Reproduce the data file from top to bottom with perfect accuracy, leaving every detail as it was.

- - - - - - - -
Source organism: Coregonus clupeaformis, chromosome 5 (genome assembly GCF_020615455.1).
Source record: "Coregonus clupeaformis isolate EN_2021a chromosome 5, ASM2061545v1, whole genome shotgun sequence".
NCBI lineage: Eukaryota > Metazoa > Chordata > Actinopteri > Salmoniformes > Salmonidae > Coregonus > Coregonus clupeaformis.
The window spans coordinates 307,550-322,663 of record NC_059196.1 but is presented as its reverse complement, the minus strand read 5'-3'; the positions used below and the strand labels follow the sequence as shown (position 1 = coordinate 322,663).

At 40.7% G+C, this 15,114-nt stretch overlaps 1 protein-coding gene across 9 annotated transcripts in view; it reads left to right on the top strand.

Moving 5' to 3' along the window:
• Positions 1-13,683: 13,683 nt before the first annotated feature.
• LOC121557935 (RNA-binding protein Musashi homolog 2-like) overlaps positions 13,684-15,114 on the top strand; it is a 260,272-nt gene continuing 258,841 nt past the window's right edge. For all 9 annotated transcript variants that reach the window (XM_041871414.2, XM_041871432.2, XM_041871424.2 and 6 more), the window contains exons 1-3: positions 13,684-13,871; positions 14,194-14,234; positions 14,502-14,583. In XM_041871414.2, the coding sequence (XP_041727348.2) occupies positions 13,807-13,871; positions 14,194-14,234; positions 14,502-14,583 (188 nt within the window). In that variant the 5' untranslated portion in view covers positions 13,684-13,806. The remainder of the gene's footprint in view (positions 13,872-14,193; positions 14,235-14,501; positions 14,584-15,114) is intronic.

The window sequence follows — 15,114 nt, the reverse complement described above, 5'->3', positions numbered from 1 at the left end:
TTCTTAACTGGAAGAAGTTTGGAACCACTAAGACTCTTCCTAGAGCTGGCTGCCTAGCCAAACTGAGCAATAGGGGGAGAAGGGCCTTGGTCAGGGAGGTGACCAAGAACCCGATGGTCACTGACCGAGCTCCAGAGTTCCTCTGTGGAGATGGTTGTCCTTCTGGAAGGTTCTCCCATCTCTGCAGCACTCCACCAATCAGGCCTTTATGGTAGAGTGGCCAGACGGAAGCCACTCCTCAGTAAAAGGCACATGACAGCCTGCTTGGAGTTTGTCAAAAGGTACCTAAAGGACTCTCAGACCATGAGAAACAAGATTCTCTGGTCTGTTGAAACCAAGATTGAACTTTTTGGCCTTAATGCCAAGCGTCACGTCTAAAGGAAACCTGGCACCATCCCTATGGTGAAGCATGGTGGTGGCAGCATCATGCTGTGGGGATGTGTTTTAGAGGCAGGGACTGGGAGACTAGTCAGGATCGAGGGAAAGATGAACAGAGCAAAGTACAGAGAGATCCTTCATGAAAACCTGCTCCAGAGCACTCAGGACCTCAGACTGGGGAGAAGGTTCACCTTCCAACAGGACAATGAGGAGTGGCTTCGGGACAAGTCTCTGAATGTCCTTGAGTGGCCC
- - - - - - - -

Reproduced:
Source organism: Coregonus clupeaformis, chromosome 5 (genome assembly GCF_020615455.1).
Source record: "Coregonus clupeaformis isolate EN_2021a chromosome 5, ASM2061545v1, whole genome shotgun sequence".
NCBI lineage: Eukaryota > Metazoa > Chordata > Actinopteri > Salmoniformes > Salmonidae > Coregonus > Coregonus clupeaformis.
The window spans coordinates 307,550-322,663 of record NC_059196.1 but is presented as its reverse complement, the minus strand read 5'-3'; the positions used below and the strand labels follow the sequence as shown (position 1 = coordinate 322,663).

At 40.7% G+C, this 15,114-nt stretch overlaps 1 protein-coding gene across 9 annotated transcripts in view; it reads left to right on the top strand.

Moving 5' to 3' along the window:
• Positions 1-13,683: 13,683 nt before the first annotated feature.
• LOC121557935 (RNA-binding protein Musashi homolog 2-like) overlaps positions 13,684-15,114 on the top strand; it is a 260,272-nt gene continuing 258,841 nt past the window's right edge. For all 9 annotated transcript variants that reach the window (XM_041871414.2, XM_041871432.2, XM_041871424.2 and 6 more), the window contains exons 1-3: positions 13,684-13,871; positions 14,194-14,234; positions 14,502-14,583. In XM_041871414.2, the coding sequence (XP_041727348.2) occupies positions 13,807-13,871; positions 14,194-14,234; positions 14,502-14,583 (188 nt within the window). In that variant the 5' untranslated portion in view covers positions 13,684-13,806. The remainder of the gene's footprint in view (positions 13,872-14,193; positions 14,235-14,501; positions 14,584-15,114) is intronic.

The window sequence follows — 15,114 nt, the reverse complement described above, 5'->3', positions numbered from 1 at the left end:
TTCTTAACTGGAAGAAGTTTGGAACCACTAAGACTCTTCCTAGAGCTGGCTGCCTAGCCAAACTGAGCAATAGGGGGAGAAGGGCCTTGGTCAGGGAGGTGACCAAGAACCCGATGGTCACTGACCGAGCTCCAGAGTTCCTCTGTGGAGATGGTTGTCCTTCTGGAAGGTTCTCCCATCTCTGCAGCACTCCACCAATCAGGCCTTTATGGTAGAGTGGCCAGACGGAAGCCACTCCTCAGTAAAAGGCACATGACAGCCTGCTTGGAGTTTGTCAAAAGGTACCTAAAGGACTCTCAGACCATGAGAAACAAGATTCTCTGGTCTGTTGAAACCAAGATTGAACTTTTTGGCCTTAATGCCAAGCGTCACGTCTAAAGGAAACCTGGCACCATCCCTATGGTGAAGCATGGTGGTGGCAGCATCATGCTGTGGGGATGTGTTTTAGAGGCAGGGACTGGGAGACTAGTCAGGATCGAGGGAAAGATGAACAGAGCAAAGTACAGAGAGATCCTTCATGAAAACCTGCTCCAGAGCACTCAGGACCTCAGACTGGGGAGAAGGTTCACCTTCCAACAGGACAATGAGGAGTGGCTTCGGGACAAGTCTCTGAATGTCCTTGAGTGGCCC